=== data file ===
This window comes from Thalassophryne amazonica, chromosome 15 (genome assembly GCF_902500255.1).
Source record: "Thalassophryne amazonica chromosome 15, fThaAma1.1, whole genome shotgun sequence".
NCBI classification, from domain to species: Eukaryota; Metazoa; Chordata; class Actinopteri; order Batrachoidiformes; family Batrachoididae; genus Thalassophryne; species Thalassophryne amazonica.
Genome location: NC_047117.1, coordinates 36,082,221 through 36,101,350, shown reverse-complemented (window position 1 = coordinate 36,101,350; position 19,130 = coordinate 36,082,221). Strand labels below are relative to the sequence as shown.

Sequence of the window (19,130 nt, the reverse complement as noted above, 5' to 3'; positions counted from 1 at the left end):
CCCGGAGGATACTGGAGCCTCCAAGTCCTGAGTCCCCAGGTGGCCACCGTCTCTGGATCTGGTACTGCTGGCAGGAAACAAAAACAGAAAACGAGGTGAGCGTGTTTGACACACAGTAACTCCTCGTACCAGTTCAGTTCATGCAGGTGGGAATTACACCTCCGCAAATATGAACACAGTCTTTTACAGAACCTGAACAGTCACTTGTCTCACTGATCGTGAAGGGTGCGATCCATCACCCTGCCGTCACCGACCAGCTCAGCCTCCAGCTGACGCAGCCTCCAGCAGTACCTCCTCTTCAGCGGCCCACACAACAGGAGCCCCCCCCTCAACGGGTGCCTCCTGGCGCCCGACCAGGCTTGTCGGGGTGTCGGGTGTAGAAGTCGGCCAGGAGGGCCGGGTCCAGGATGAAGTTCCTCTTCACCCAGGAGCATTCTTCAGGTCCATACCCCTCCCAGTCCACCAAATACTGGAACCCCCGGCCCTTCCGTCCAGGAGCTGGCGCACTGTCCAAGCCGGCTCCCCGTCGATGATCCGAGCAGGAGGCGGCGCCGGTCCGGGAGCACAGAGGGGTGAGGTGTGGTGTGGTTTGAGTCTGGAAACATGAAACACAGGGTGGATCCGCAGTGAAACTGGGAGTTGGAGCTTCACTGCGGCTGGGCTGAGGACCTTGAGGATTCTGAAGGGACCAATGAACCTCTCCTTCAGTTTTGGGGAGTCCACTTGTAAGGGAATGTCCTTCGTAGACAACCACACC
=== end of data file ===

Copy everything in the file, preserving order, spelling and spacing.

This window comes from Thalassophryne amazonica, chromosome 15 (genome assembly GCF_902500255.1).
Source record: "Thalassophryne amazonica chromosome 15, fThaAma1.1, whole genome shotgun sequence".
NCBI classification, from domain to species: Eukaryota; Metazoa; Chordata; class Actinopteri; order Batrachoidiformes; family Batrachoididae; genus Thalassophryne; species Thalassophryne amazonica.
Genome location: NC_047117.1, coordinates 36,082,221 through 36,101,350, shown reverse-complemented (window position 1 = coordinate 36,101,350; position 19,130 = coordinate 36,082,221). Strand labels below are relative to the sequence as shown.

Sequence of the window (19,130 nt, the reverse complement as noted above, 5' to 3'; positions counted from 1 at the left end):
CCCGGAGGATACTGGAGCCTCCAAGTCCTGAGTCCCCAGGTGGCCACCGTCTCTGGATCTGGTACTGCTGGCAGGAAACAAAAACAGAAAACGAGGTGAGCGTGTTTGACACACAGTAACTCCTCGTACCAGTTCAGTTCATGCAGGTGGGAATTACACCTCCGCAAATATGAACACAGTCTTTTACAGAACCTGAACAGTCACTTGTCTCACTGATCGTGAAGGGTGCGATCCATCACCCTGCCGTCACCGACCAGCTCAGCCTCCAGCTGACGCAGCCTCCAGCAGTACCTCCTCTTCAGCGGCCCACACAACAGGAGCCCCCCCCTCAACGGGTGCCTCCTGGCGCCCGACCAGGCTTGTCGGGGTGTCGGGTGTAGAAGTCGGCCAGGAGGGCCGGGTCCAGGATGAAGTTCCTCTTCACCCAGGAGCATTCTTCAGGTCCATACCCCTCCCAGTCCACCAAATACTGGAACCCCCGGCCCTTCCGTCCAGGAGCTGGCGCACTGTCCAAGCCGGCTCCCCGTCGATGATCCGAGCAGGAGGCGGCGCCGGTCCGGGAGCACAGAGGGGTGAGGTGTGGTGTGGTTTGAGTCTGGAAACATGAAACACAGGGTGGATCCGCAGTGAAACTGGGAGTTGGAGCTTCACTGCGGCTGGGCTGAGGACCTTGAGGATTCTGAAGGGACCAATGAACCTCTCCTTCAGTTTTGGGGAGTCCACTTGTAAGGGAATGTCCTTCGTAGACAACCACACC